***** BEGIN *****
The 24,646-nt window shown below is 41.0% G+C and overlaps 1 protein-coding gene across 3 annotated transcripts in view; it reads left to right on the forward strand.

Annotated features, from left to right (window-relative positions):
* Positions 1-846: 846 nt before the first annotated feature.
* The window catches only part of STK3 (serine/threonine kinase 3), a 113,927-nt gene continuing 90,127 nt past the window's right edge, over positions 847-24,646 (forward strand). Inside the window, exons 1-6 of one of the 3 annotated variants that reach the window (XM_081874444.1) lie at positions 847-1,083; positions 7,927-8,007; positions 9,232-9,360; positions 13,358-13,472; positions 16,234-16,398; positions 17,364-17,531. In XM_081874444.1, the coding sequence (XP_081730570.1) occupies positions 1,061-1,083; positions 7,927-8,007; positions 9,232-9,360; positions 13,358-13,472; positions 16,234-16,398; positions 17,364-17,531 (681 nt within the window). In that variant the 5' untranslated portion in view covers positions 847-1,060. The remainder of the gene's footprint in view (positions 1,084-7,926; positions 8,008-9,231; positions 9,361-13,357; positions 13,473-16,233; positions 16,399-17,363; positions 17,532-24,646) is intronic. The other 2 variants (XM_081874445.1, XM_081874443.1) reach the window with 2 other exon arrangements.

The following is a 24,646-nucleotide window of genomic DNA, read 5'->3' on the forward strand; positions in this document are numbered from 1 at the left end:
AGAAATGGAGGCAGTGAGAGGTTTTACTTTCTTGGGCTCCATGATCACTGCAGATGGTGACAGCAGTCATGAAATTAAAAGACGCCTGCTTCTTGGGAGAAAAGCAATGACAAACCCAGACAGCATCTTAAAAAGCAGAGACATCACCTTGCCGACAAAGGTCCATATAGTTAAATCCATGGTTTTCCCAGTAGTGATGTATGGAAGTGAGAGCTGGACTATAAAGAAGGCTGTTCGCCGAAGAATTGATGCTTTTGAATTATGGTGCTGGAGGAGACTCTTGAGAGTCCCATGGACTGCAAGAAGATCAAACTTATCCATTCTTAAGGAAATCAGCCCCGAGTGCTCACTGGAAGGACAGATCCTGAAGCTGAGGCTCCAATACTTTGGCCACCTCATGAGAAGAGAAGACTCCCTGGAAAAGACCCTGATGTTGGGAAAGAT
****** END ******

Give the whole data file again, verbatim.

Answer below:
The 24,646-nt window shown below is 41.0% G+C and overlaps 1 protein-coding gene across 3 annotated transcripts in view; it reads left to right on the forward strand.

Annotated features, from left to right (window-relative positions):
* Positions 1-846: 846 nt before the first annotated feature.
* The window catches only part of STK3 (serine/threonine kinase 3), a 113,927-nt gene continuing 90,127 nt past the window's right edge, over positions 847-24,646 (forward strand). Inside the window, exons 1-6 of one of the 3 annotated variants that reach the window (XM_081874444.1) lie at positions 847-1,083; positions 7,927-8,007; positions 9,232-9,360; positions 13,358-13,472; positions 16,234-16,398; positions 17,364-17,531. In XM_081874444.1, the coding sequence (XP_081730570.1) occupies positions 1,061-1,083; positions 7,927-8,007; positions 9,232-9,360; positions 13,358-13,472; positions 16,234-16,398; positions 17,364-17,531 (681 nt within the window). In that variant the 5' untranslated portion in view covers positions 847-1,060. The remainder of the gene's footprint in view (positions 1,084-7,926; positions 8,008-9,231; positions 9,361-13,357; positions 13,473-16,233; positions 16,399-17,363; positions 17,532-24,646) is intronic. The other 2 variants (XM_081874445.1, XM_081874443.1) reach the window with 2 other exon arrangements.

The following is a 24,646-nucleotide window of genomic DNA, read 5'->3' on the forward strand; positions in this document are numbered from 1 at the left end:
AGAAATGGAGGCAGTGAGAGGTTTTACTTTCTTGGGCTCCATGATCACTGCAGATGGTGACAGCAGTCATGAAATTAAAAGACGCCTGCTTCTTGGGAGAAAAGCAATGACAAACCCAGACAGCATCTTAAAAAGCAGAGACATCACCTTGCCGACAAAGGTCCATATAGTTAAATCCATGGTTTTCCCAGTAGTGATGTATGGAAGTGAGAGCTGGACTATAAAGAAGGCTGTTCGCCGAAGAATTGATGCTTTTGAATTATGGTGCTGGAGGAGACTCTTGAGAGTCCCATGGACTGCAAGAAGATCAAACTTATCCATTCTTAAGGAAATCAGCCCCGAGTGCTCACTGGAAGGACAGATCCTGAAGCTGAGGCTCCAATACTTTGGCCACCTCATGAGAAGAGAAGACTCCCTGGAAAAGACCCTGATGTTGGGAAAGAT